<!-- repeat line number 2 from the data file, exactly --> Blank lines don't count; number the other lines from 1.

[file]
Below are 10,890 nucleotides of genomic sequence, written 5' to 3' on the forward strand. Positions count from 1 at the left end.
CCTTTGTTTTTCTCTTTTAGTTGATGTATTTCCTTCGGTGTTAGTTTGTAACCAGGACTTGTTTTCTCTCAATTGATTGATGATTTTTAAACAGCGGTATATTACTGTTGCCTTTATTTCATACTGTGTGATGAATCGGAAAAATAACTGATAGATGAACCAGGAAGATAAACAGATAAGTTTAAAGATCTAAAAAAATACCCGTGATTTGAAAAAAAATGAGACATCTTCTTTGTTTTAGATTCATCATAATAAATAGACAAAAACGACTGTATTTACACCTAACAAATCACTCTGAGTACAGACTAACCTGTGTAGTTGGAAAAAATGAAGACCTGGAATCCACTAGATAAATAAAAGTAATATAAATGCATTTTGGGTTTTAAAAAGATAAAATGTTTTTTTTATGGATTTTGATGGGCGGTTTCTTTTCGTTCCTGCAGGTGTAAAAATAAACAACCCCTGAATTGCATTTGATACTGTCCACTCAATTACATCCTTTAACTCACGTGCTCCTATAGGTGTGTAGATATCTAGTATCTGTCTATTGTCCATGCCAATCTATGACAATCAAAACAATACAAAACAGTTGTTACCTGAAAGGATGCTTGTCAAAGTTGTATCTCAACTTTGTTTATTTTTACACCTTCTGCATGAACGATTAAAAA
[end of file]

CCTTTGTTTTTCTCTTTTAGTTGATGTATTTCCTTCGGTGTTAGTTTGTAACCAGGACTTGTTTTCTCTCAATTGATTGATGATTTTTAAACAGCGGTATATTACTGTTGCCTTTATTTCATACTGTGTGATGAATCGGAAAAATAACTGATAGATGAACCAGGAAGATAAACAGATAAGTTTAAAGATCTAAAAAAATACCCGTGATTTGAAAAAAAATGAGACATCTTCTTTGTTTTAGATTCATCATAATAAATAGACAAAAACGACTGTATTTACACCTAACAAATCACTCTGAGTACAGACTAACCTGTGTAGTTGGAAAAAATGAAGACCTGGAATCCACTAGATAAATAAAAGTAATATAAATGCATTTTGGGTTTTAAAAAGATAAAATGTTTTTTTTATGGATTTTGATGGGCGGTTTCTTTTCGTTCCTGCAGGTGTAAAAATAAACAACCCCTGAATTGCATTTGATACTGTCCACTCAATTACATCCTTTAACTCACGTGCTCCTATAGGTGTGTAGATATCTAGTATCTGTCTATTGTCCATGCCAATCTATGACAATCAAAACAATACAAAACAGTTGTTACCTGAAAGGATGCTTGTCAAAGTTGTATCTCAACTTTGTTTATTTTTACACCTTCTGCATGAACGATTAAAAA